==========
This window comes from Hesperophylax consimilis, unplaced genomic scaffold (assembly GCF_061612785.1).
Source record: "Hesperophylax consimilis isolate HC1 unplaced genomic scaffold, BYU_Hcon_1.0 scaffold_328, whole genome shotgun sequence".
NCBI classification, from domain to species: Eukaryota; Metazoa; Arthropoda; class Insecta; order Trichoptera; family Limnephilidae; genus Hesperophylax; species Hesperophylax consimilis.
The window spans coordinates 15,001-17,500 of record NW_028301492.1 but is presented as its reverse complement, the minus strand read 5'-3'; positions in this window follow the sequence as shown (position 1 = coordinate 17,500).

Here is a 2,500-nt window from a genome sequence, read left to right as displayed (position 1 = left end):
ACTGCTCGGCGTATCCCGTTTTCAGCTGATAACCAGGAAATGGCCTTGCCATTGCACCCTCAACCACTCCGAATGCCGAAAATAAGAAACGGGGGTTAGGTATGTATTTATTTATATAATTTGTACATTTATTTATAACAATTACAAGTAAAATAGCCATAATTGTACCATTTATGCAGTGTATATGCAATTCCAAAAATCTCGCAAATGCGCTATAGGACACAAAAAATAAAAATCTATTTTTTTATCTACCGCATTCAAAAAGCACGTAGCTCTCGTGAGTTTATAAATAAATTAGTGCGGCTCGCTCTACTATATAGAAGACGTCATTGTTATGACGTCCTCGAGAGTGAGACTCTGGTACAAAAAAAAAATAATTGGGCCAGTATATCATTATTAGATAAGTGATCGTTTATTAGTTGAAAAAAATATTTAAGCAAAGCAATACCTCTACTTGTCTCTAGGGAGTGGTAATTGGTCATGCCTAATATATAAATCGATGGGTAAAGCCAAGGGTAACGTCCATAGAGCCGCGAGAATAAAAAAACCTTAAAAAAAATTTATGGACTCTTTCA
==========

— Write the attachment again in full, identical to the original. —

This window comes from Hesperophylax consimilis, unplaced genomic scaffold (assembly GCF_061612785.1).
Source record: "Hesperophylax consimilis isolate HC1 unplaced genomic scaffold, BYU_Hcon_1.0 scaffold_328, whole genome shotgun sequence".
NCBI classification, from domain to species: Eukaryota; Metazoa; Arthropoda; class Insecta; order Trichoptera; family Limnephilidae; genus Hesperophylax; species Hesperophylax consimilis.
The window spans coordinates 15,001-17,500 of record NW_028301492.1 but is presented as its reverse complement, the minus strand read 5'-3'; positions in this window follow the sequence as shown (position 1 = coordinate 17,500).

Here is a 2,500-nt window from a genome sequence, read left to right as displayed (position 1 = left end):
ACTGCTCGGCGTATCCCGTTTTCAGCTGATAACCAGGAAATGGCCTTGCCATTGCACCCTCAACCACTCCGAATGCCGAAAATAAGAAACGGGGGTTAGGTATGTATTTATTTATATAATTTGTACATTTATTTATAACAATTACAAGTAAAATAGCCATAATTGTACCATTTATGCAGTGTATATGCAATTCCAAAAATCTCGCAAATGCGCTATAGGACACAAAAAATAAAAATCTATTTTTTTATCTACCGCATTCAAAAAGCACGTAGCTCTCGTGAGTTTATAAATAAATTAGTGCGGCTCGCTCTACTATATAGAAGACGTCATTGTTATGACGTCCTCGAGAGTGAGACTCTGGTACAAAAAAAAAATAATTGGGCCAGTATATCATTATTAGATAAGTGATCGTTTATTAGTTGAAAAAAATATTTAAGCAAAGCAATACCTCTACTTGTCTCTAGGGAGTGGTAATTGGTCATGCCTAATATATAAATCGATGGGTAAAGCCAAGGGTAACGTCCATAGAGCCGCGAGAATAAAAAAACCTTAAAAAAAATTTATGGACTCTTTCA